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Winter 2001-2002
Issue 20

Life On A Limb-The Interview with Tre Arrow
by Miriam Green

The Challenge of Peace In Time of War
by Betsy Toll

My Father's Clouds: Commercialism in a Can
by John Borowski

Focus on America's Failed War on Drugs: DARE to Tell Your Kids the Truth Quandaries of a Thinking Parent
by "Mama" Sandee Burbank

In Search of a Prime Directive
by Brian Bogart

The Best Security: Make Sure Your Neighbors Are Happy
by Avishai Pearlson

Physicians' Perspective: Tolerance with Wisdom, Not Anger with Revenge
by Rick Bayer, MD

Dreams of Kindness, Love & Grace
by Carolyn Berry

Which Way to Bloomingdale's
by Erico

Dream Weaving-ReDreaming the Dream of Your Life
by David Lang

Leaving Home: People of Peace Stand Together
by Ness Mountain

 

Which Way to Bloomingdale's
by Erico

It strikes me odd that no one else seems amused by this: We have finally all found out what it is to be an American. No, it’s not industriousness, or puritanical cleanliness of thought and deed. Nor is it thrift or ingenuity. Not grit. Not neighborly love. Not recycling every scrap of metal for the war effort. Not saving water or planting every acre. Not the Golden Rule, and not brothers-in-arms camaraderie. Not helping the needy, nor bootstrapping ambition. Not even the “family values” of the right make the top of the list.

No? What then can we all do to help our country in its hour of need? What is the most patriotic truly American thing we can do as citizens of this great nation? Mayors, Governors, the President; our leaders have spoken: “Shop.”

Never before has it been so plainly laid out on the table that our primary function is to consume. We are implored to buy luxury items that for a brief moment we questioned whether we really needed.

During World War II there was a huge propaganda machine in place that egged on patriotic fervor. But at that time, the push was to find some work to do that would help the cause. Children combed city streets for scrap metal with an industriousness that puts turn-of-the-millennium recycling efforts to shame. The paradigm of the United States was industry; we thought of ourselves as a nation of hard workers and we all were told to find ways to make ourselves useful. Today we hear only a slightly and subtly different directive: Instead of “Raise a flag for your country,” it’s “Buy a flag for your country.”

We find ourselves in an era where our nation identifies itself with its consumption, and measures its health by how much stuff can be accumulated and discarded. The value of a dollar is measured on the barometer of our faith in our collective ability to consume.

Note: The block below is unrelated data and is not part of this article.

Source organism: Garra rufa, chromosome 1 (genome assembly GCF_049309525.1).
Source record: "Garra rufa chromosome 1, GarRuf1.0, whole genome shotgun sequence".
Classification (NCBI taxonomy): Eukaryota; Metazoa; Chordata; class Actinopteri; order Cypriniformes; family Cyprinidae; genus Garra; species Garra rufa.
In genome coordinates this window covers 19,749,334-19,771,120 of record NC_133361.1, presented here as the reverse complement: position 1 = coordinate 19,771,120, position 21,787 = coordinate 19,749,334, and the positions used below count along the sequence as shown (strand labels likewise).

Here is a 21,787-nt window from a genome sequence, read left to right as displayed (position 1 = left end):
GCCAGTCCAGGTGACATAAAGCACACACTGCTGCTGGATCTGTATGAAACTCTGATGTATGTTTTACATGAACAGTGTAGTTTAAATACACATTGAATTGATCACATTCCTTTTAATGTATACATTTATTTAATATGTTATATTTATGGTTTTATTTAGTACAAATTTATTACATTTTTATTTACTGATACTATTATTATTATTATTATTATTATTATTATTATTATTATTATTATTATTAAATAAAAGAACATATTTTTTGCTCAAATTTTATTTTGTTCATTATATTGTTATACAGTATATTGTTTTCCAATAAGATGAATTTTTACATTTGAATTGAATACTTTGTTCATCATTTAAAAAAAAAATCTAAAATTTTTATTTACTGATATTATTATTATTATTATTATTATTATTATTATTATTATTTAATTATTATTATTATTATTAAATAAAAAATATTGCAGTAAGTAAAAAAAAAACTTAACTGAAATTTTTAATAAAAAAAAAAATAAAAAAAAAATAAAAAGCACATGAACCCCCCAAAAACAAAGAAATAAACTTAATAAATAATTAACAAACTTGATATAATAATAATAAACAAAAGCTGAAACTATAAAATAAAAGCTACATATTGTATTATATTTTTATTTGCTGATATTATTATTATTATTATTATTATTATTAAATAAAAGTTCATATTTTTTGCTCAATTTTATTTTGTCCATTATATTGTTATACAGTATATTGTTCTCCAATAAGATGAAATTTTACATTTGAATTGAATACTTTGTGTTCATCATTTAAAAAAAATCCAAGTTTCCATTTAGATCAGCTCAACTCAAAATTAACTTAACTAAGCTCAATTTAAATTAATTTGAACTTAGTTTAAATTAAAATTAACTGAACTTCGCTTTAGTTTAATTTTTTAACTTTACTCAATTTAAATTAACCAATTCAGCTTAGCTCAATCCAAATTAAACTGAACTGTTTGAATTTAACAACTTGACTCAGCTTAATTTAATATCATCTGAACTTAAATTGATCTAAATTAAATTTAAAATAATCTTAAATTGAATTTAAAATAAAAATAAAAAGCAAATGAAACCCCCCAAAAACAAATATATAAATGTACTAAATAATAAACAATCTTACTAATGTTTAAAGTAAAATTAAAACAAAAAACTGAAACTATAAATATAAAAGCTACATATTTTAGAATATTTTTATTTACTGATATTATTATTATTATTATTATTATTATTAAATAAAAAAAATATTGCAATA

American freedom is slowly becoming the ability to express one’s individuality through purchases. Recent events have simply brought this to the foreground. While strict controls determine who can work to clean up ground zero, every American is welcome to do patriotic impulse buying. Portland Mayor Vera Katz has never been more full of nationalist pride as when she accom-panied 400 Oregonians on their mercy mission to New York City. Their express purpose was to provide aid and relief for the battered city… by shopping there.

The Bush administration is unveiling a plan to suspend all state sales taxes in order to stimulate the holiday shopping spree, making it “more fun”. The government is willing to spend the tax money it took from you to reduce the taxes you pay so you can buy more stuff. If citizens’ purpose is to consume, the government’s purpose becomes one of facilitating consumption.

I believe that the recent descent of our hyper-inflated economy may be simply an awakening to reason. It’s like that first day the 45 year old ex-college football star feels a tightening in his chest and looks down at his beer-belly and decides maybe to turn at least one of the barbecue grills off for the weekend and make a bowl of rice. At a certain point in the natural cycle of things we stop saying “Good Good, you’re a growing boy!”. There is not one phenomenon in the world that increases continuously forever, and an economy is unlikely to become the exception. Somehow we got it into our heads that annual growth at a 3% incline was level.

We are discovering that much of our national “stability” is based on the shiny gleam off the hood of a new model car that a 5-year-old one just doesn’t have. We are grown-up versions of the child who throws away his Power-Rangers once it’s the year of the Pokemon. Our nation has been getting its sense of self-worth from the brand logo on a pair of sneakers made in a sweatshop in China for $0.47. We collectively silence our dissatisfied inner brat with a continuous supply of new toys.